Weather would keep the <b>Gambler</b> docked the next few days, the party boat’s Facebook page said yesterday. But the crew looks forward to fishing once the weather breaks, it said. The post on Facebook didn’t say what fish the boat will target. Trips had been sailing for striped bass, and a schedule that’s posted on the vessel’s website year-round said trips sail for cod, pollock and ling in January.

Fishing sailed once on the party boat <b>Dauntless</b> in the past week, Capt. Butch thought, he said. Angling was a little slow on the trip, scooping up between a dozen and two dozen ling, a couple of keeper cod and four or five throwbacks, and only one keeper blackfish, he thought, among throwbacks. Deeper water was full of silver eels, lots and lots, he said, and quite a few dogfish. So the trip pulled inshore to escape them. The outing fished in 120 feet of water to 220. The shallow water in those depths was 47 to 48 degrees, and the deeper was 49 to 50. After the snow today and high temperatures in the teens afterward, the water will become colder. No mackerel or herring were seen on the fishing grounds, and Butch waited to hear whether Long Island boats caught mackerel. But those boats were frozen in port, couldn’t sail. If the mackerel migration schools within range, the Dauntless mixes in fishing for them along with bottom-fishing this time of year. Trips are bottom-fishing 7:30 a.m. to 3:30 p.m. daily.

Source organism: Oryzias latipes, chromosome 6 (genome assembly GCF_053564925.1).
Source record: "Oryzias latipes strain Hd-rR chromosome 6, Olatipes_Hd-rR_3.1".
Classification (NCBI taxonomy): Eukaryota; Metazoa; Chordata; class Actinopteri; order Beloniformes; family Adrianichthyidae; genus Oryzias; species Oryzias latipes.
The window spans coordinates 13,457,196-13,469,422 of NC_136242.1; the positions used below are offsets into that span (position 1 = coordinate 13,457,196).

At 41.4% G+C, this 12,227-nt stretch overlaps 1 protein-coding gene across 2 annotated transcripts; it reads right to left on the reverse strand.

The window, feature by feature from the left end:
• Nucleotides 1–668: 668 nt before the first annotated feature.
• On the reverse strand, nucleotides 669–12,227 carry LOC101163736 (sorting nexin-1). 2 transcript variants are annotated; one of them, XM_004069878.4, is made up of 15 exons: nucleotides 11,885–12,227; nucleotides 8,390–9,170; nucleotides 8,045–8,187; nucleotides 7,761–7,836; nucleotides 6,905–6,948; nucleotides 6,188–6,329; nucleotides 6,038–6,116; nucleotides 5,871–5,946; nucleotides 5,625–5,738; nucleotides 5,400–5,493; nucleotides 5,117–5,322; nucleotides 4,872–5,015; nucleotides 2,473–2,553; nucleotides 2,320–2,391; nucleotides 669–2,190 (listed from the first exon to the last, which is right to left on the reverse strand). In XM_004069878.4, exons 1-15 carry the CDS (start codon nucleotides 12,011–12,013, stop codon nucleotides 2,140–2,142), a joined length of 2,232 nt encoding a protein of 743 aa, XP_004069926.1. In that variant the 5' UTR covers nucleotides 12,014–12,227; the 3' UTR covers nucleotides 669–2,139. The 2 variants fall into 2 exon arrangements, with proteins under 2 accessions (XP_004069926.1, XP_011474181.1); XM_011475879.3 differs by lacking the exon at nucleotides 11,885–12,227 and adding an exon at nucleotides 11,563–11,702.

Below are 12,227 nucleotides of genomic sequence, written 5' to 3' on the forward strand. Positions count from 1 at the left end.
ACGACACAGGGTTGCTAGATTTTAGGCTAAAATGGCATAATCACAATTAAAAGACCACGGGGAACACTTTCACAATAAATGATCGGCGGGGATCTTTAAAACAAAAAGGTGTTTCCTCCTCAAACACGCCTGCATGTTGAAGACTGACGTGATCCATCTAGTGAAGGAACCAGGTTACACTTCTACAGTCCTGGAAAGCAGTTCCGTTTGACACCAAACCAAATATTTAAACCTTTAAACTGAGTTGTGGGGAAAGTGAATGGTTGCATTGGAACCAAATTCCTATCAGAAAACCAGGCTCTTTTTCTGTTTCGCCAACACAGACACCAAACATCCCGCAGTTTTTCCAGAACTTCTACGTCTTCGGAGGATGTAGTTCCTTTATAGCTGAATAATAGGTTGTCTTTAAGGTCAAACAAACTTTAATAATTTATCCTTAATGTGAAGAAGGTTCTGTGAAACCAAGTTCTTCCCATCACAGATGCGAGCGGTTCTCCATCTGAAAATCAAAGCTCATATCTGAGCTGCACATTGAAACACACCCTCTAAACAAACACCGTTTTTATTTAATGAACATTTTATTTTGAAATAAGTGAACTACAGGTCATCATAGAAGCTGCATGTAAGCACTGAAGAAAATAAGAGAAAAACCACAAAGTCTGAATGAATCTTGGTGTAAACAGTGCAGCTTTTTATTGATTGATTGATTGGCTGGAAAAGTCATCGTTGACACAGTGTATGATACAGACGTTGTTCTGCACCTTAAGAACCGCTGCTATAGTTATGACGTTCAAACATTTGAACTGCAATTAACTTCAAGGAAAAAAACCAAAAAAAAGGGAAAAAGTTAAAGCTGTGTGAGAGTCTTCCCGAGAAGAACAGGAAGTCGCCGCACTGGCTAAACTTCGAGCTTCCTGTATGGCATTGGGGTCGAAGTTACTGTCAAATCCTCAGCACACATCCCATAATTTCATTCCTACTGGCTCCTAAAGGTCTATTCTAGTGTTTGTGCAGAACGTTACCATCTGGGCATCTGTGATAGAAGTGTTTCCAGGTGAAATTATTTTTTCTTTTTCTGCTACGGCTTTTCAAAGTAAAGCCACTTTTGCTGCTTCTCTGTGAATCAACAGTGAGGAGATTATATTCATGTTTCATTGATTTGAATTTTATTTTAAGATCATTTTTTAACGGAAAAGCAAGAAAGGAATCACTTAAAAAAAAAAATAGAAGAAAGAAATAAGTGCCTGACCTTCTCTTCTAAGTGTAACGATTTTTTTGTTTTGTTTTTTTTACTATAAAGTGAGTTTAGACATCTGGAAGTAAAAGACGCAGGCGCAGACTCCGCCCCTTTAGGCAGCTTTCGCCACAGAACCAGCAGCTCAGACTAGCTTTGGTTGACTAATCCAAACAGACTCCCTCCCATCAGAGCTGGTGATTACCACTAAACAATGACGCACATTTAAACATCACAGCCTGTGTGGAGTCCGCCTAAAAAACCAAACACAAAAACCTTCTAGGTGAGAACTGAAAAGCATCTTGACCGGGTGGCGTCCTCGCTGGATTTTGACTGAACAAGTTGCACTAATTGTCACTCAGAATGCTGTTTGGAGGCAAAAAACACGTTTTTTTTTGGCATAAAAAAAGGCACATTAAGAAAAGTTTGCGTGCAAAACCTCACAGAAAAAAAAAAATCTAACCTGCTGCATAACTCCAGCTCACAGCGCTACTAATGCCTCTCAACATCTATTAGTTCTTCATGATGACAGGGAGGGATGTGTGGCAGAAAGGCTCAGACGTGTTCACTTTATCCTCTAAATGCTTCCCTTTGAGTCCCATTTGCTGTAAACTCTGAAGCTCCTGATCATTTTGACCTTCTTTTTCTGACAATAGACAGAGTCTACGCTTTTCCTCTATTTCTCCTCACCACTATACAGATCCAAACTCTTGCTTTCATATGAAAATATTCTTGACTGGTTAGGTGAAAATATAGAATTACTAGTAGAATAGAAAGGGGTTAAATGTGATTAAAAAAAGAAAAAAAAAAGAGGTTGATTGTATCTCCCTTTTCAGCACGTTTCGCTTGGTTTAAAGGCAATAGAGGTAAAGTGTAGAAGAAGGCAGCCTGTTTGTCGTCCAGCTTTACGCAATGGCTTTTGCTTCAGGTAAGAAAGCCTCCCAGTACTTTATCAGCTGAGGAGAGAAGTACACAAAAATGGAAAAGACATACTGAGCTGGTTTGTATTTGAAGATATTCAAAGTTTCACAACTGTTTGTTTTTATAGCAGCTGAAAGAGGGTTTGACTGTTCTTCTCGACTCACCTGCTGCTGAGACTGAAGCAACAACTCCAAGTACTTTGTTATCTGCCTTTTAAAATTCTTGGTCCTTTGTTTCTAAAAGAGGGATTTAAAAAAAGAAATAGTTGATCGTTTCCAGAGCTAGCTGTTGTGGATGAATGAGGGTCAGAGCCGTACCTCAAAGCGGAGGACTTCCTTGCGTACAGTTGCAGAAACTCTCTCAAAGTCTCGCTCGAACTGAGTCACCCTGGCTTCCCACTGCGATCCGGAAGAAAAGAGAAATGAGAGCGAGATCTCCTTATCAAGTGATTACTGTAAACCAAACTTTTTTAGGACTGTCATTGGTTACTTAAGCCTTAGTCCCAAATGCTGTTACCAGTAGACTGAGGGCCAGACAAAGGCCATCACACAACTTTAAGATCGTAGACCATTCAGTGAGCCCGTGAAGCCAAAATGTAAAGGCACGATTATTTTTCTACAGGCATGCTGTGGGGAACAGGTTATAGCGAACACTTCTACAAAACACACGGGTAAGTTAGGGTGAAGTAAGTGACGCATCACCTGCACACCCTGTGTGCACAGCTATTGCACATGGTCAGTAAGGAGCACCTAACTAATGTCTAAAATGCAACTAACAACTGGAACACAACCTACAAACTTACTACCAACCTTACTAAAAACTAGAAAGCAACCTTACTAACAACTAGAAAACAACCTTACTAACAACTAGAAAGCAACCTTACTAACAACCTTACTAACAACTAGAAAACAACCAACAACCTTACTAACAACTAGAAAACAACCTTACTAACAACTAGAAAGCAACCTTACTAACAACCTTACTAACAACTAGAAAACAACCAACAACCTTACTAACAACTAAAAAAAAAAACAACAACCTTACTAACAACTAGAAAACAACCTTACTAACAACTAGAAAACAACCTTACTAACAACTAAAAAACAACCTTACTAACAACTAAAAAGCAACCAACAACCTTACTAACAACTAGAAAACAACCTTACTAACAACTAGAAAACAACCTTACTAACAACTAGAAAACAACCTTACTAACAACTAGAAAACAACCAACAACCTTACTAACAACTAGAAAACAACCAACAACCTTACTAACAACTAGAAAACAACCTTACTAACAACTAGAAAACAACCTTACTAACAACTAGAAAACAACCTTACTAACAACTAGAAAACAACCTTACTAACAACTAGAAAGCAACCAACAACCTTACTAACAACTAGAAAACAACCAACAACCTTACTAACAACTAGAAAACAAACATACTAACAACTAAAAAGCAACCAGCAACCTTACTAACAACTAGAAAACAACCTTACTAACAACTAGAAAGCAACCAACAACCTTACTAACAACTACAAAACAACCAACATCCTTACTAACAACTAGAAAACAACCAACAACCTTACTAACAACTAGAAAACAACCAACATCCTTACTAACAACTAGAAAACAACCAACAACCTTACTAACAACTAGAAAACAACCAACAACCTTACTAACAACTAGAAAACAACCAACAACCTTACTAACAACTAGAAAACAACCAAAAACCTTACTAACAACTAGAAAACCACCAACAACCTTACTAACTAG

<b>Mystic Island</b>